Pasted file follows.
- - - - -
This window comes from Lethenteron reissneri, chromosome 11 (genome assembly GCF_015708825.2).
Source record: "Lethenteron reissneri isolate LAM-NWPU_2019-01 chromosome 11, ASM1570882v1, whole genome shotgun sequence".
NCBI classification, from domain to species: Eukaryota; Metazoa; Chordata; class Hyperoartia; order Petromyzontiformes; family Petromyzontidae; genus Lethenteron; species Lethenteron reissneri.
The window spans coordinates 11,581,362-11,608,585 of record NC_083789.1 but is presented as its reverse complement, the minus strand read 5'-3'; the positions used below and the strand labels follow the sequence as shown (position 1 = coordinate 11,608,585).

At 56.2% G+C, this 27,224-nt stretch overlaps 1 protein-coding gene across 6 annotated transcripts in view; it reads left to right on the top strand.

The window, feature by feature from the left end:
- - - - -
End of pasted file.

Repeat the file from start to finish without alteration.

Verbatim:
This window comes from Lethenteron reissneri, chromosome 11 (genome assembly GCF_015708825.2).
Source record: "Lethenteron reissneri isolate LAM-NWPU_2019-01 chromosome 11, ASM1570882v1, whole genome shotgun sequence".
NCBI classification, from domain to species: Eukaryota; Metazoa; Chordata; class Hyperoartia; order Petromyzontiformes; family Petromyzontidae; genus Lethenteron; species Lethenteron reissneri.
The window spans coordinates 11,581,362-11,608,585 of record NC_083789.1 but is presented as its reverse complement, the minus strand read 5'-3'; the positions used below and the strand labels follow the sequence as shown (position 1 = coordinate 11,608,585).

At 56.2% G+C, this 27,224-nt stretch overlaps 1 protein-coding gene across 6 annotated transcripts in view; it reads left to right on the top strand.

The window, feature by feature from the left end: